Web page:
For the monthly period ending November 14, we are currently recording a sales $/SF of $82.36 averaged for all areas and types. This is 1.7% higher than the $80.99 we now measure for October 15. Our forecast range was $79.06 to $82.26 with a mid-point of $80.67. In a pattern similar to last month, this month the actual figure fell just above our forecast range by 10 cents. Pricing (as measured by $/SF for all areas and types) hit bottom in the second half of August and again in the first half of September but has been moving steadily upwards since then. We are now back at the level we last saw on July 3.

The current price level is 2.01% lower than last year on November 14.

On November 14 REO sales across Greater Phoenix (all types) averaged $62.95 per sq. ft. (up 0.8% from October 15). Pre-foreclosures and short sales averaged $72.25 (up 0.4%) while normal sales averaged $104.56 (up 0.6%). Normal sales gained market share, moving from 35.0% to 36.4% of sales, while REOs were the big losers, moving from 37.9% to 33.8%. Short sales and pre-foreclosures advanced once again this month, moving from 27.1% to 29.8% – another record high.

It is clear that the age of the REO is in decline while short sales and pre-foreclosures are becoming ever more important. As they become scarcer, REOs are getting more expensive. In addition the pricing for short sales and pre-foreclosures is no longer declining.

It is clear that the overall price movement (up 1.7%) is more than twice the movement of each individual component (REO up 0.8%, normal up 0.6%, short sales up 0.4%). This happens because of the change in the mix in favor of more expensive normal and short sales and away from the cheaper REOs.

On November 14 the pending listings for all areas & types showed an average list $/SF of $80.61, 3.0% above the reading for October 15 – so pending $/SF has moved upwards in a serious way for the first time in many months. This is a very positive signal, especially when all three sales components are moving upwards at the same time. Among pending listings we have a fast growing 30.5% normal, a sharply declining 28.3% REO and a steadily growing 41.2% in short sales and pre-foreclosures. The average pricing for pending listings on November 14 in each category were: $110.40 normal, $67.21 short sales & pre-foreclosures and $62.64 for REOs. Normal and REO are significantly higher but short sales and pre-foreclosures are lower than they were was last month. Together with the changing mix this tells us we are likely to see a further rise in sales price per sq. ft. over the next month.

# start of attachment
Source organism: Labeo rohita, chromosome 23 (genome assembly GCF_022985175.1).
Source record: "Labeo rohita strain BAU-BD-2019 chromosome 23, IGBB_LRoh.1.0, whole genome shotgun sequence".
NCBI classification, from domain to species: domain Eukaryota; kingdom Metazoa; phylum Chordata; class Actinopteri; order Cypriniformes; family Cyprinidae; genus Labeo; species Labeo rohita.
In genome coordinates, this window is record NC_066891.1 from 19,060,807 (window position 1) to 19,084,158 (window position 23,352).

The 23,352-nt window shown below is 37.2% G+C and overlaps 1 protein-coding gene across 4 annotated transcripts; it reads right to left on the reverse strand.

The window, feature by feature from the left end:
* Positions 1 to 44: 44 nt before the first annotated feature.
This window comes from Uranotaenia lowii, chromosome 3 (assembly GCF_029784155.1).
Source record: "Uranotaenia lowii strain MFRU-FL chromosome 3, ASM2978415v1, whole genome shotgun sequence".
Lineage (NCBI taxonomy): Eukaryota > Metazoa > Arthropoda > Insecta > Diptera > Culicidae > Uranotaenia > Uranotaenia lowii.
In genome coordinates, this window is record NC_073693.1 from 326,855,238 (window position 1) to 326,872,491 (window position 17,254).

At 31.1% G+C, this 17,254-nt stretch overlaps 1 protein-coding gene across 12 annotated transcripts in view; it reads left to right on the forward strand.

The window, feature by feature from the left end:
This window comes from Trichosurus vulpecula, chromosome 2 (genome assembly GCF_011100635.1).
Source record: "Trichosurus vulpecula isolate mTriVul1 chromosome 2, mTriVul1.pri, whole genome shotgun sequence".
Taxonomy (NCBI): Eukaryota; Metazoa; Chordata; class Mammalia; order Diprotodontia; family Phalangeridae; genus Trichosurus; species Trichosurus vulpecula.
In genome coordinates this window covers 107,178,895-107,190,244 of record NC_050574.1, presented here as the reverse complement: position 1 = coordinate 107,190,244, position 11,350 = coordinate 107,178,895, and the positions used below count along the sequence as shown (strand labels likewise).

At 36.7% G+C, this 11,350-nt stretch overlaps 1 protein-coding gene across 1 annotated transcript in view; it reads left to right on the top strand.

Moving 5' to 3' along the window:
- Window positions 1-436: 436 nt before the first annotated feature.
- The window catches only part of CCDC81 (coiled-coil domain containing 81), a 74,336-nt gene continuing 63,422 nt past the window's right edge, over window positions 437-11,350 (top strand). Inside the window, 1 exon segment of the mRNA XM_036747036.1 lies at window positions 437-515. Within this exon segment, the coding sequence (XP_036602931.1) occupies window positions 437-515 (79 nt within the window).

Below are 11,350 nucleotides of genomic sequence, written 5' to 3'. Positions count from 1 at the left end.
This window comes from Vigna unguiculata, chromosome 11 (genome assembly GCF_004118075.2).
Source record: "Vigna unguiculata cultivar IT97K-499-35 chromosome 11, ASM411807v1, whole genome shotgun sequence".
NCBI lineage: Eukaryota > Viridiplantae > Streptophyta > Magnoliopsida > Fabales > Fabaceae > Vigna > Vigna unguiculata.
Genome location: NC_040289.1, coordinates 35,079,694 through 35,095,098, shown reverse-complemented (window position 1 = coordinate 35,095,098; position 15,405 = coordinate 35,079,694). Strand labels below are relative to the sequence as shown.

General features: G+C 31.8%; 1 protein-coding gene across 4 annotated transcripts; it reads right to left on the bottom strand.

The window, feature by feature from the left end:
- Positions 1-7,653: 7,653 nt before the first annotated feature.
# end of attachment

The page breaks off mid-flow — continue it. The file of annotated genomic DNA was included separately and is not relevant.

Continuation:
Our new mid-point forecast for the average monthly sales $/SF on December 14 is $84.79, which is 2.95% above the November 14 reading, and we have a 90% confidence that it will fall within ± 2% of this mid point, i.e. in the range $83.09 to $86.49. A substantial change in the mix can still have a significant effect on the average price per sq. ft. and we are seeing considerable variation from day to day. However notice that even the lowest point in our forecast range is higher than today’s reading.

It is now becoming very clear that our reading for September 15 – $78.54 per sq. ft. – will remain the low point over the near term. The lowest monthly average sales price is $150,503 and was also set on September 15. However the record low monthly median sales price is still standing at $107,000 and this was set nine months ago on February 24. Our current monthly median sales price is back up to $112,000, so median price changes have not followed the pattern of average prices or $/SF.

Source: Cromford Report

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Stage 5 Acceptance